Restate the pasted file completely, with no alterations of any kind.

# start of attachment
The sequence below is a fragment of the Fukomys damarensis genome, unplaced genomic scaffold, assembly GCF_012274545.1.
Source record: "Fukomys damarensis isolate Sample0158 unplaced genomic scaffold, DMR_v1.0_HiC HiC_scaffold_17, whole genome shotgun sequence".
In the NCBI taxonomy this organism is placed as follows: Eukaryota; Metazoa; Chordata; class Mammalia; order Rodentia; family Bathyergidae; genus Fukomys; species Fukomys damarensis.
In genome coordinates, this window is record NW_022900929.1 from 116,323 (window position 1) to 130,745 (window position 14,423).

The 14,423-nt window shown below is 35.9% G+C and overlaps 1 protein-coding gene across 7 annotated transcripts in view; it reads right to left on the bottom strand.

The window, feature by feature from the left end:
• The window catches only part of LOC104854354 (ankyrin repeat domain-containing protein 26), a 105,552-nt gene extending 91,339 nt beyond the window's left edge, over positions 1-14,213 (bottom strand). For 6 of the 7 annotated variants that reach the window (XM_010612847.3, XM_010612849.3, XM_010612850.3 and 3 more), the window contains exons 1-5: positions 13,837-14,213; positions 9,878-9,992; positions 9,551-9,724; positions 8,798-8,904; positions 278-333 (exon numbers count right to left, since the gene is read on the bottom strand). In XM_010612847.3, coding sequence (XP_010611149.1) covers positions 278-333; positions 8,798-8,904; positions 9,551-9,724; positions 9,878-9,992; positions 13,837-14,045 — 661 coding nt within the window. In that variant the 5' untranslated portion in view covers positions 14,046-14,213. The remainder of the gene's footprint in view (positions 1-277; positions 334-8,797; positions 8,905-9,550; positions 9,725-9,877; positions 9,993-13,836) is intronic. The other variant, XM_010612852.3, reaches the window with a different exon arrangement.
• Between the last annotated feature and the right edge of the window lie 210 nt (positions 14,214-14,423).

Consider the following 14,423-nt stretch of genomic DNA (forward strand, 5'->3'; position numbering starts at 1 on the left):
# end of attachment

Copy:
The sequence below is a fragment of the Fukomys damarensis genome, unplaced genomic scaffold, assembly GCF_012274545.1.
Source record: "Fukomys damarensis isolate Sample0158 unplaced genomic scaffold, DMR_v1.0_HiC HiC_scaffold_17, whole genome shotgun sequence".
In the NCBI taxonomy this organism is placed as follows: Eukaryota; Metazoa; Chordata; class Mammalia; order Rodentia; family Bathyergidae; genus Fukomys; species Fukomys damarensis.
In genome coordinates, this window is record NW_022900929.1 from 116,323 (window position 1) to 130,745 (window position 14,423).

The 14,423-nt window shown below is 35.9% G+C and overlaps 1 protein-coding gene across 7 annotated transcripts in view; it reads right to left on the bottom strand.

The window, feature by feature from the left end:
• The window catches only part of LOC104854354 (ankyrin repeat domain-containing protein 26), a 105,552-nt gene extending 91,339 nt beyond the window's left edge, over positions 1-14,213 (bottom strand). For 6 of the 7 annotated variants that reach the window (XM_010612847.3, XM_010612849.3, XM_010612850.3 and 3 more), the window contains exons 1-5: positions 13,837-14,213; positions 9,878-9,992; positions 9,551-9,724; positions 8,798-8,904; positions 278-333 (exon numbers count right to left, since the gene is read on the bottom strand). In XM_010612847.3, coding sequence (XP_010611149.1) covers positions 278-333; positions 8,798-8,904; positions 9,551-9,724; positions 9,878-9,992; positions 13,837-14,045 — 661 coding nt within the window. In that variant the 5' untranslated portion in view covers positions 14,046-14,213. The remainder of the gene's footprint in view (positions 1-277; positions 334-8,797; positions 8,905-9,550; positions 9,725-9,877; positions 9,993-13,836) is intronic. The other variant, XM_010612852.3, reaches the window with a different exon arrangement.
• Between the last annotated feature and the right edge of the window lie 210 nt (positions 14,214-14,423).

Consider the following 14,423-nt stretch of genomic DNA (forward strand, 5'->3'; position numbering starts at 1 on the left):